Seymour: Up until its strange ending, this year's Oscar ceremony had already been an above-average clutter of topical humor and sincerely noteworthy moments
With all these potentially transformative moments, it's a shame that all people will talk about is what led to the best picture award being announced twice
Editor’s Note: Gene Seymour is a film critic who has written about music, movies and culture for The New York Times, Newsday, Entertainment Weekly and The Washington Post. The opinions expressed in this commentary are his.
“Moonlight” won. Let’s be very clear about that before we talk about anything else.
The same Academy of Motion Picture Arts and Sciences that has bestowed its best picture award to such glossy, hallowed artifacts as “Gone With the Wind,” “An American in Paris” and “The Godfather” this year gave its biggest prize to a small, critically acclaimed and artistically daring film about a troubled African-American youth struggling with a broken home, confronting his sexuality and stalked by the prospect of violence.
The significance of this best picture award can’t be understated and its essence, the potential broadening of storytelling possibilities for American movies, was best summarized earlier in the evening when “Moonlight” collected the best adapted screenplay Oscar for director Barry Jenkins and co-producer Tarell Alvin McCraney, who wrote the original semi-autobiographical stage play “In Moonlight, Black Boys Look Blue.”
“This goes out to all those black and brown boys and girls and non-gender conforming, who don’t see themselves, we’re trying to show you and us,” McCraney said in their acceptance speech.
At that point in the 89th annual Academy Awards, already groundbreaking in its broad presence of African-American nominees in several categories, many in the audience and millions watching on television believed that would be the only other major award “Moonlight” would collect – besides the best supporting actor prize won by Mahershala Ali for playing the gangster who takes the baffled young protagonist under his care.
With all these potentially transformative moments in play, it’s a shame that all people will talk about, from this day forward, is what led to the best picture award being announced twice; first as a mistake, then as a correction.
At the center of it all was Warren Beatty, who proved to have impeccable comic timing without trying to be funny.
Let’s see if we can piece this together: Beatty and Faye Dunaway, his co-star from the 50-year-old classic “Bonnie and Clyde,” were given the honor of presenting the climactic award.
As the 79-year-old Beatty opened the envelope, he seemed to have a senior moment, nervously grinning, visibly struggling with whatever was on the card. At that moment, he resembled nothing so much as the manic and suicidal senator from his 1998 movie, “Bulworth,” looking as if he were going to trip over his shoes.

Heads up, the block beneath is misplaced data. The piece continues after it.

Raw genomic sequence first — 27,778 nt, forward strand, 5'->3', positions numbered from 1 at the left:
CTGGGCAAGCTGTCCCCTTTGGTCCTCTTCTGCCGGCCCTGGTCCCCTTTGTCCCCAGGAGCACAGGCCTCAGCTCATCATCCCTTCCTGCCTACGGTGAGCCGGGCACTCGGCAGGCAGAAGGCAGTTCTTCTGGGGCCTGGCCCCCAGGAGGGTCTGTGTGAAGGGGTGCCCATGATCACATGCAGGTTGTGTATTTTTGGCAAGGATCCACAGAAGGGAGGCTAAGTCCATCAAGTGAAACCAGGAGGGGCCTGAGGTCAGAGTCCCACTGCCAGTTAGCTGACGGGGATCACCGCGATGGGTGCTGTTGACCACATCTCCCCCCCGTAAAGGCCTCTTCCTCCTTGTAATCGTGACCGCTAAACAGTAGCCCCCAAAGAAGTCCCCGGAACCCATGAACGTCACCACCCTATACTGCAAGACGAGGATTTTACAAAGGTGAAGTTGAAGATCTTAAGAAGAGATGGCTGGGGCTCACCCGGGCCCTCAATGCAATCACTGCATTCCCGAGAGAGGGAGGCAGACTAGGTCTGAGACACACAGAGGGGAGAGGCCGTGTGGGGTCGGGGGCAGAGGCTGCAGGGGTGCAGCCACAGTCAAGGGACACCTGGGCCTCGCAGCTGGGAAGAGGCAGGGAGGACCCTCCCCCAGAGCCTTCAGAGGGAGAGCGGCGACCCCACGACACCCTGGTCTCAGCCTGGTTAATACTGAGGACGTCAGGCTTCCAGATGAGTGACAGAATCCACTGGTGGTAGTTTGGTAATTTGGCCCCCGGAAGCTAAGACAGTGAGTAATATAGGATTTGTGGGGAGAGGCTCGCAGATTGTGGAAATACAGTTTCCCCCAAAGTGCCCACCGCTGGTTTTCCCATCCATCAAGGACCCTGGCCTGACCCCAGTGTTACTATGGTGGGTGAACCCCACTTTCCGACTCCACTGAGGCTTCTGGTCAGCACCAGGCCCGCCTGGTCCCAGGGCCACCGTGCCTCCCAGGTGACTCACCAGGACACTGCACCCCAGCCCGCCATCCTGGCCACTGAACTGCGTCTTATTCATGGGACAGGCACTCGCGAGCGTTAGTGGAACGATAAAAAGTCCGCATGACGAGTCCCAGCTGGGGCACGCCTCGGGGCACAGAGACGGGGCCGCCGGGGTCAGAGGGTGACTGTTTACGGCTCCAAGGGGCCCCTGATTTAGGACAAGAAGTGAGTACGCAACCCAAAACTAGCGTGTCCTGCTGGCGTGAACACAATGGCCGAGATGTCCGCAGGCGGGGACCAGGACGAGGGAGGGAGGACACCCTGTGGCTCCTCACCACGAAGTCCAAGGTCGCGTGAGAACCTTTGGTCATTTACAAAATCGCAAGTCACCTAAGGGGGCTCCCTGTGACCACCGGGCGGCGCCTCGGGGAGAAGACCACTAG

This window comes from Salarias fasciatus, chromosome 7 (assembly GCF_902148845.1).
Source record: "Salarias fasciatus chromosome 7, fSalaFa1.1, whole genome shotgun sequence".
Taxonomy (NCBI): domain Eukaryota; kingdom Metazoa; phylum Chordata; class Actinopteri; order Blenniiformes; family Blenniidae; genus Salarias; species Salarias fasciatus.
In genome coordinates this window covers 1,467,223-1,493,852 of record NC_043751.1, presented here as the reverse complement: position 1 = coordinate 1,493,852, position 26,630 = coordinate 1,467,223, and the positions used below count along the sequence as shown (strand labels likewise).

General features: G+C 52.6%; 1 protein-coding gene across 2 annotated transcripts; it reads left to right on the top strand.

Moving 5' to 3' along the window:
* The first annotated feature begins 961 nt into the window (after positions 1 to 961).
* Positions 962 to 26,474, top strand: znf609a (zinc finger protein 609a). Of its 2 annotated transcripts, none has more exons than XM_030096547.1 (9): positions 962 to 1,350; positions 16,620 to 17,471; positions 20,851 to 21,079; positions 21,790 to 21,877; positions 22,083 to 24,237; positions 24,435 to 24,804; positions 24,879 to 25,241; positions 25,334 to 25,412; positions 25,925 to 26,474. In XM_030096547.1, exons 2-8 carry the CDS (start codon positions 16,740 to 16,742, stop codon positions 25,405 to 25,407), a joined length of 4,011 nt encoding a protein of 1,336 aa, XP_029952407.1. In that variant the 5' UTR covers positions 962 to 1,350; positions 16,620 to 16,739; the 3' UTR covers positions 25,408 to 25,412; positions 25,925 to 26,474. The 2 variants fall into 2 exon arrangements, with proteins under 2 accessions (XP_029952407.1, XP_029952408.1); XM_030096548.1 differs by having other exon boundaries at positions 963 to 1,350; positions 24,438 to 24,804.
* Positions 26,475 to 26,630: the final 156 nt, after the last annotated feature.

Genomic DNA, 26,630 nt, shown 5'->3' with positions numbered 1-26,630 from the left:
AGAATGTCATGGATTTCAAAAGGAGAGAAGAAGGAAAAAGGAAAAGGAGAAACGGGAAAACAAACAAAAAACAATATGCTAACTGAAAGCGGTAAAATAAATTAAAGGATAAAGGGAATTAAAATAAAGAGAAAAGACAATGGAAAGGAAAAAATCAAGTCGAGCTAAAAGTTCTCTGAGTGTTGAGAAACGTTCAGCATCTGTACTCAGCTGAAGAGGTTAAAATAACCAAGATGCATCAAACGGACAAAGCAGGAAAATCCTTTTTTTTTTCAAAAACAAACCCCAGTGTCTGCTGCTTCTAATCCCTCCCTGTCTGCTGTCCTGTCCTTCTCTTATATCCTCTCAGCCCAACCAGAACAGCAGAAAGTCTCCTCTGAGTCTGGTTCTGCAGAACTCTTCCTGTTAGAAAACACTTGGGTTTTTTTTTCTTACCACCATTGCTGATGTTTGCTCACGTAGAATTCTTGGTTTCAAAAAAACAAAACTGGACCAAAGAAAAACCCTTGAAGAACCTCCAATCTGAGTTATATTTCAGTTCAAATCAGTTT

The problem was simple: Somebody had handed him the envelope that earlier announced Emma Stone as the best actress winner for “La La Land.” Seeing Beatty’s bafflement, Dunaway genially muttered what sounded like “You’re impossible, Warren!” before taking hold of the envelope and reading what by that point everybody believed was the inevitable winner: “La La Land,” the musical romance that had already collected several Oscars, including Stone’s and a best director prize for Damien Chazelle.
Chaos ensued. The cast and crew of “La La Land” took the stage and in what seemed like seconds, the correct envelope found its way to the stage and a stunned, but gracious cast and crew of “La La Land” gave way to a stunned, yet joyous cast and crew of “Moonlight.”
Up until its strange ending, this year’s Oscar ceremony had already been an above-average clutter of topical humor and sincerely noteworthy moments: the first Muslim actor to win an Academy Award; “The White Helmets” – a documentary about the volunteers of the same name saving lives in Syria – winning a first Oscar for Netflix; Iranian director Ashgar Farhadi boycotting the ceremony in protest of Trump’s Travel ban before winning Best Foreign Language Film; and Jimmy Kimmel mocking the President’s abusive tweets about Meryl Streep before tweeting the suspiciously silent President to check he was OK.
And though some acceptance speeches were too long, others were eloquent and touching: among the best came from Stone, Jenkins, Ali and Viola Davis, whose Best Supporting Actress win for “Fences” made her the first African American actress to achieve the Tony-Emmy-Oscar trifecta.
Maybe that’s how history is made: Sneaking up behind somebody else’s mistakes. We’ll have to wait and see if history’s signals have sunk deep enough into Hollywood’s teeming, bemused brain.